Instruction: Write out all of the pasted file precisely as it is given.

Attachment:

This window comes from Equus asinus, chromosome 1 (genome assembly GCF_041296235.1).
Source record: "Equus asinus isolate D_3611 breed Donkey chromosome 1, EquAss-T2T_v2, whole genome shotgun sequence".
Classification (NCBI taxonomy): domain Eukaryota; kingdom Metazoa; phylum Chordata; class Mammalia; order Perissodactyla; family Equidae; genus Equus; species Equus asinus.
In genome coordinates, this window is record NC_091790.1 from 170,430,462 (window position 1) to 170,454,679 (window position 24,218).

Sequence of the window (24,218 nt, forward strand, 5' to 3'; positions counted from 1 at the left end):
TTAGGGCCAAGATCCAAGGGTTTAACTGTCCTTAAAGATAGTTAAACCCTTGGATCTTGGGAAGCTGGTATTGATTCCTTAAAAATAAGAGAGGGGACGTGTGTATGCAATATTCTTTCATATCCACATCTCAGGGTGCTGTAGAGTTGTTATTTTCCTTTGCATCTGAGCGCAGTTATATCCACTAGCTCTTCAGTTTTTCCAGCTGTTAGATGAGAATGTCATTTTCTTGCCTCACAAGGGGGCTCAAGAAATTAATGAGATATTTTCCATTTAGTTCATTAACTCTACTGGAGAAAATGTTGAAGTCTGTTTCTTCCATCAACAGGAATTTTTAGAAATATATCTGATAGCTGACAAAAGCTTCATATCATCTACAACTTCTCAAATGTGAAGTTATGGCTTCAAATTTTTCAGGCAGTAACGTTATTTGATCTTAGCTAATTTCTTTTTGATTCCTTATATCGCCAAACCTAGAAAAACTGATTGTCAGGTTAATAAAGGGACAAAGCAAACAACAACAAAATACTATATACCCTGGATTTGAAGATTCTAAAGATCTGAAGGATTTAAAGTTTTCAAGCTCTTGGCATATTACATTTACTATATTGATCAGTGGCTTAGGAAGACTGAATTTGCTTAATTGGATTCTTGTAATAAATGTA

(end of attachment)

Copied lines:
This window comes from Equus asinus, chromosome 1 (genome assembly GCF_041296235.1).
Source record: "Equus asinus isolate D_3611 breed Donkey chromosome 1, EquAss-T2T_v2, whole genome shotgun sequence".
Classification (NCBI taxonomy): domain Eukaryota; kingdom Metazoa; phylum Chordata; class Mammalia; order Perissodactyla; family Equidae; genus Equus; species Equus asinus.
In genome coordinates, this window is record NC_091790.1 from 170,430,462 (window position 1) to 170,454,679 (window position 24,218).

Sequence of the window (24,218 nt, forward strand, 5' to 3'; positions counted from 1 at the left end):
TTAGGGCCAAGATCCAAGGGTTTAACTGTCCTTAAAGATAGTTAAACCCTTGGATCTTGGGAAGCTGGTATTGATTCCTTAAAAATAAGAGAGGGGACGTGTGTATGCAATATTCTTTCATATCCACATCTCAGGGTGCTGTAGAGTTGTTATTTTCCTTTGCATCTGAGCGCAGTTATATCCACTAGCTCTTCAGTTTTTCCAGCTGTTAGATGAGAATGTCATTTTCTTGCCTCACAAGGGGGCTCAAGAAATTAATGAGATATTTTCCATTTAGTTCATTAACTCTACTGGAGAAAATGTTGAAGTCTGTTTCTTCCATCAACAGGAATTTTTAGAAATATATCTGATAGCTGACAAAAGCTTCATATCATCTACAACTTCTCAAATGTGAAGTTATGGCTTCAAATTTTTCAGGCAGTAACGTTATTTGATCTTAGCTAATTTCTTTTTGATTCCTTATATCGCCAAACCTAGAAAAACTGATTGTCAGGTTAATAAAGGGACAAAGCAAACAACAACAAAATACTATATACCCTGGATTTGAAGATTCTAAAGATCTGAAGGATTTAAAGTTTTCAAGCTCTTGGCATATTACATTTACTATATTGATCAGTGGCTTAGGAAGACTGAATTTGCTTAATTGGATTCTTGTAATAAATGTA